Dear Mr. President,

It is with great sadness and shock that we write to you as the news of the escalating violence in Israel and the Palestinian Territories continues to be reported while it seems that the United States is doing very little to exert pressure on both sides to end the violence, especially the violence directed at civilian populations and civilian institutions.

Every day our national offices are flooded with emails from our colleagues in the region giving us eyewitness accounts of the unfolding tragedy, including the Israeli military occupation of Bethlehem University where 12 Christian Brothers who staff the University are being held under virtual house arrest.  Eight of these men are U.S. citizens and affiliated with our Conferences.  We have received reports of the occupation of the Franciscan Convent in Bethlehem by Palestinians. We have received pleas from the heads of Christian churches in Jerusalem to raise our voices in solidarity and concern.  They have gone so far as to offer themselves as mediators between both sides of the conflict if the international community is able to insert itself effectively in the situation.

Both Israelis and Palestinians live under fear and terror, whether it is the terror of military occupation or the terror of unknown suicide bombers.  With each act of violence the prospect for peace seems even more remote.  And we are most dismayed that while the violence increases, the international community, and, most distressing, the United States, does little to pressure both sides to end the violence, whatever the source.  We see the tragic effects of the suicide bombings on the Israeli people.  Our colleagues tell us of the similar tragic effects of the military invasion of the West Bank and Gaza where civilians are being killed and residents are being deprived of basic food and medical supplies, water and electricity, and their homes and other structures are being occupied and destroyed.

On March 29 the United Nations Security Council adopted a resolution that expressed “grave concern at the further deterioration of the situation” in Israel and the Palestinian Territories.  The resolution, supported by the U.S., calls on both parties to move to a cease-fire, for the Israelis to withdraw from the Palestinian cities, and to work to implement both the Tenet and Mitchell plans with aim at resuming peace negotiations.  It also calls for an immediate end to all acts of violence.

The resolution strongly condemns acts of violence from both parties recognizing that neither is solely responsible for the deterioration of the situation and both must be held accountable for the crisis.

Mr. President, we are pleased that the U.S. supported this resolution.  But that support is not enough.  We urge you to make the points of this resolution key components to any U.S. policy regarding Israel and the Palestinian Authority at this time. At the request of our colleagues in Israel and the Palestinian Territories, we urge you to call for an unconditional end to the violence by both parties and to insist that the Israeli military withdraw from the Occupied Territories immediately.  The United States also has a key role in seeing that both parties commit themselves to negotiations to bring about a political solution to the crisis that includes a Palestinian state and the security of Israel.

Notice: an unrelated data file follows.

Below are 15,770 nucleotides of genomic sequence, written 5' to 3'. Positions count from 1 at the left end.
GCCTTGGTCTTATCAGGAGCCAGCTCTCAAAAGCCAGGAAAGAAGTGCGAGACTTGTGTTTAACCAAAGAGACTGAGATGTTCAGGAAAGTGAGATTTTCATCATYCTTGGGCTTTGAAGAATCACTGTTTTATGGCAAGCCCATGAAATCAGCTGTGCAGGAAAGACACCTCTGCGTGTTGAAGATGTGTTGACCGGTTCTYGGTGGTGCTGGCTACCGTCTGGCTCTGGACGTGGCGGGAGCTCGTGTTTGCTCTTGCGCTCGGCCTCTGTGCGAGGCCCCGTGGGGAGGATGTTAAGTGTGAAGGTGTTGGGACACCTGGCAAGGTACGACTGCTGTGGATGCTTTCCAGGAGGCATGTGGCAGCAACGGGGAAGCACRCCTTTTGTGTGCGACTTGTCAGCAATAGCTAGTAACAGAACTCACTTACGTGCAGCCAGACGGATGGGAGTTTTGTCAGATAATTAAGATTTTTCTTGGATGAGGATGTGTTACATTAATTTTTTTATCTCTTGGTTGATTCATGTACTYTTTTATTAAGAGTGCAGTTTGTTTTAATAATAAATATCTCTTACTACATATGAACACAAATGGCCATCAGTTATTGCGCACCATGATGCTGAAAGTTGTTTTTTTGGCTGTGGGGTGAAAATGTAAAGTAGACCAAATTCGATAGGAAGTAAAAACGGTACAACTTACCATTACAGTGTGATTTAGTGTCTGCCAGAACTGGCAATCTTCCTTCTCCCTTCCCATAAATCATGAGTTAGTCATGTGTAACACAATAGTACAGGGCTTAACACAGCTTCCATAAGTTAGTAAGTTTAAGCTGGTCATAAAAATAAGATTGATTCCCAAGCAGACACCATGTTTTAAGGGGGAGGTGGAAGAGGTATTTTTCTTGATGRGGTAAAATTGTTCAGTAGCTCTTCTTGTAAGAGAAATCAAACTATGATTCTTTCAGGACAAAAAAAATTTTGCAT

Our Conferences, representing over 100,000 Roman Catholic vowed sisters, brothers, and priests in the U.S., have a long commitment to working toward peace and justice in the region.  In addition to having some members working there, we have participated in delegations to the region where we met with political and religious leaders, and saw the effects that the increasing violence has had on the lives of the people, Israelis and Palestinians, who live under the constant threat of terror and occupation.  We also have made public statements calling for a clear and consistent U.S. policy that will lead to an end to the violence and the establishment of a Palestinian homeland.  You and members of your Administration, particularly Secretary of State Powell, have publicly called for the establishment of a Palestinian homeland.  This must remain a component of U.S. policy regarding a just and lasting peace in the Middle East. Without it, the Palestinian people have no hope and without hope, the cycle of violence will not end.

Mr. President, the U.S. has a key role to play in the future of the Middle East, but we will only be credible and effective if we are consistent in calling on both Mr. Sharon and Mr. Arafat to do all within their respective authority to end the violence, whatever the source.  The cycle of violence must be broken and both sides must be held to the same standards.

Our Scriptures urge us to pray for the peace of Jerusalem.  Our prayers must be accompanied by effective action.  We urge you to take every peaceful action possible to promote an end to the violence and a solution that will bring lasting peace and security for both the Israelis and Palestinians.


Kathleen Pruitt, CSJP

Canice Connors, O.F.M.Conv.